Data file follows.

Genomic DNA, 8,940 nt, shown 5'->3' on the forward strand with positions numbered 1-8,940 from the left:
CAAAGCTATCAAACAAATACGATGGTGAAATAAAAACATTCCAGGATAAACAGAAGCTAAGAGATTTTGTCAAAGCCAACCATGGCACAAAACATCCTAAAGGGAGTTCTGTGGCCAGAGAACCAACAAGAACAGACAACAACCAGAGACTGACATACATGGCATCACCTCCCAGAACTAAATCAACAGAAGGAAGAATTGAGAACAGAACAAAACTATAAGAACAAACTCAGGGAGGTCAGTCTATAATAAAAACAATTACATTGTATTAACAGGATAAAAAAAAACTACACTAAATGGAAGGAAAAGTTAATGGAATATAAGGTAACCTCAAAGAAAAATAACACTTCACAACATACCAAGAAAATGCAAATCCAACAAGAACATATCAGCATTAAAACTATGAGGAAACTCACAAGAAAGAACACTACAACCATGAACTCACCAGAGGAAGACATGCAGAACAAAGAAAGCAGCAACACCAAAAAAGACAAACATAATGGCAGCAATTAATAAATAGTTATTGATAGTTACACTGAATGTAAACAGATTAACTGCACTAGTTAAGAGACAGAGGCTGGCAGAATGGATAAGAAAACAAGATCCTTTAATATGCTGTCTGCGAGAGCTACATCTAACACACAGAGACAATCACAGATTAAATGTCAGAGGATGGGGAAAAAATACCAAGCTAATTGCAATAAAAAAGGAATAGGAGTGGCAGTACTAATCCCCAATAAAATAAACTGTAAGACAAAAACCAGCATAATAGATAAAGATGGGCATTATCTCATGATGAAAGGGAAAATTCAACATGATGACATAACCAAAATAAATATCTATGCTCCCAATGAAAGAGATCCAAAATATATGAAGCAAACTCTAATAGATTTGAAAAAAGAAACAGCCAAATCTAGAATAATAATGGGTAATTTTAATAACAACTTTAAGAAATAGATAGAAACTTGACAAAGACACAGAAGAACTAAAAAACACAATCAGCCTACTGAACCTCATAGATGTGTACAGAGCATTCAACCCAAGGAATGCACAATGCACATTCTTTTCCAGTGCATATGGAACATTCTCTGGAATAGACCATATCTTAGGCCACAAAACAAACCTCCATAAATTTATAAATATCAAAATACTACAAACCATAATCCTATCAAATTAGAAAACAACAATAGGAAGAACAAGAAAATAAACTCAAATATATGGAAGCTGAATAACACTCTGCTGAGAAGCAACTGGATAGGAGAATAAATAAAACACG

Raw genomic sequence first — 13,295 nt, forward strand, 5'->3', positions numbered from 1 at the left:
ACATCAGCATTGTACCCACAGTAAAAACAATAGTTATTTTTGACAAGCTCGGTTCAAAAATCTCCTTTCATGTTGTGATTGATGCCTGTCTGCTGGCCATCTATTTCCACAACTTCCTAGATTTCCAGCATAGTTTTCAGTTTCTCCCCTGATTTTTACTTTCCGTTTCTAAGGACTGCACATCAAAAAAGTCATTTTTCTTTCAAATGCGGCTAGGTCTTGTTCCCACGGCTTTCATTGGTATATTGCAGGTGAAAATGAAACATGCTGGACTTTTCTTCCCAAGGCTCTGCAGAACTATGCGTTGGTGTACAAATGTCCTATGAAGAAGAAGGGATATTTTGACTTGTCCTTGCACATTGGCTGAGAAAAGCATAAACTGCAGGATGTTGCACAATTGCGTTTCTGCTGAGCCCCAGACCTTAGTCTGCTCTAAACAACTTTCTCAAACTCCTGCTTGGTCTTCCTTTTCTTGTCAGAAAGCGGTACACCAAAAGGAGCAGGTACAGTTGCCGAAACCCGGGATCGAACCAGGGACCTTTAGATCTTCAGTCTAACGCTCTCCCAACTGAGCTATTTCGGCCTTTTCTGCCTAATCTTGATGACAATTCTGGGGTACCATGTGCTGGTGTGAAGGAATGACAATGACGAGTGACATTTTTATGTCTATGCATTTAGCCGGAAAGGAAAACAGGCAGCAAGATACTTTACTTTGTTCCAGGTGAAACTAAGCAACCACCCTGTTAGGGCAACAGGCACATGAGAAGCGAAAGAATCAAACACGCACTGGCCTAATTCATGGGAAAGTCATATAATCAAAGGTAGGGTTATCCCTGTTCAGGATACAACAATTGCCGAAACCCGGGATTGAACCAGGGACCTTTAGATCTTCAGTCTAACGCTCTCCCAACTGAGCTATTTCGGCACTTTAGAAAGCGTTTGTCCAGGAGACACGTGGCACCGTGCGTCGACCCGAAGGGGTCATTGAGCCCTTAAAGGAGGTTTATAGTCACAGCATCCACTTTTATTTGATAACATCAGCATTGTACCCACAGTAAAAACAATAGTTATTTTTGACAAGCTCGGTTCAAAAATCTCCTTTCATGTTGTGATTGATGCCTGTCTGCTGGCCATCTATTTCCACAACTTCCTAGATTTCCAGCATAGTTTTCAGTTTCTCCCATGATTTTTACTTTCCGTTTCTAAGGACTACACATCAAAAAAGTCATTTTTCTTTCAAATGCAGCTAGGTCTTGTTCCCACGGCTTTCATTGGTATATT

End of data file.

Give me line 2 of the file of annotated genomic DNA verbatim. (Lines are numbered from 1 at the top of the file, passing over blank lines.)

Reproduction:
CAAAGCTATCAAACAAATACGATGGTGAAATAAAAACATTCCAGGATAAACAGAAGCTAAGAGATTTTGTCAAAGCCAACCATGGCACAAAACATCCTAAAGGGAGTTCTGTGGCCAGAGAACCAACAAGAACAGACAACAACCAGAGACTGACATACATGGCATCACCTCCCAGAACTAAATCAACAGAAGGAAGAATTGAGAACAGAACAAAACTATAAGAACAAACTCAGGGAGGTCAGTCTATAATAAAAACAATTACATTGTATTAACAGGATAAAAAAAAACTACACTAAATGGAAGGAAAAGTTAATGGAATATAAGGTAACCTCAAAGAAAAATAACACTTCACAACATACCAAGAAAATGCAAATCCAACAAGAACATATCAGCATTAAAACTATGAGGAAACTCACAAGAAAGAACACTACAACCATGAACTCACCAGAGGAAGACATGCAGAACAAAGAAAGCAGCAACACCAAAAAAGACAAACATAATGGCAGCAATTAATAAATAGTTATTGATAGTTACACTGAATGTAAACAGATTAACTGCACTAGTTAAGAGACAGAGGCTGGCAGAATGGATAAGAAAACAAGATCCTTTAATATGCTGTCTGCGAGAGCTACATCTAACACACAGAGACAATCACAGATTAAATGTCAGAGGATGGGGAAAAAATACCAAGCTAATTGCAATAAAAAAGGAATAGGAGTGGCAGTACTAATCCCCAATAAAATAAACTGTAAGACAAAAACCAGCATAATAGATAAAGATGGGCATTATCTCATGATGAAAGGGAAAATTCAACATGATGACATAACCAAAATAAATATCTATGCTCCCAATGAAAGAGATCCAAAATATATGAAGCAAACTCTAATAGATTTGAAAAAAGAAACAGCCAAATCTAGAATAATAATGGGTAATTTTAATAACAACTTTAAGAAATAGATAGAAACTTGACAAAGACACAGAAGAACTAAAAAACACAATCAGCCTACTGAACCTCATAGATGTGTACAGAGCATTCAACCCAAGGAATGCACAATGCACATTCTTTTCCAGTGCATATGGAACATTCTCTGGAATAGACCATATCTTAGGCCACAAAACAAACCTCCATAAATTTATAAATATCAAAATACTACAAACCATAATCCTATCAAATTAGAAAACAACAATAGGAAGAACAAGAAAATAAACTCAAATATATGGAAGCTGAATAACACTCTGCTGAGAAGCAACTGGATAGGAGAATAAATAAAACACG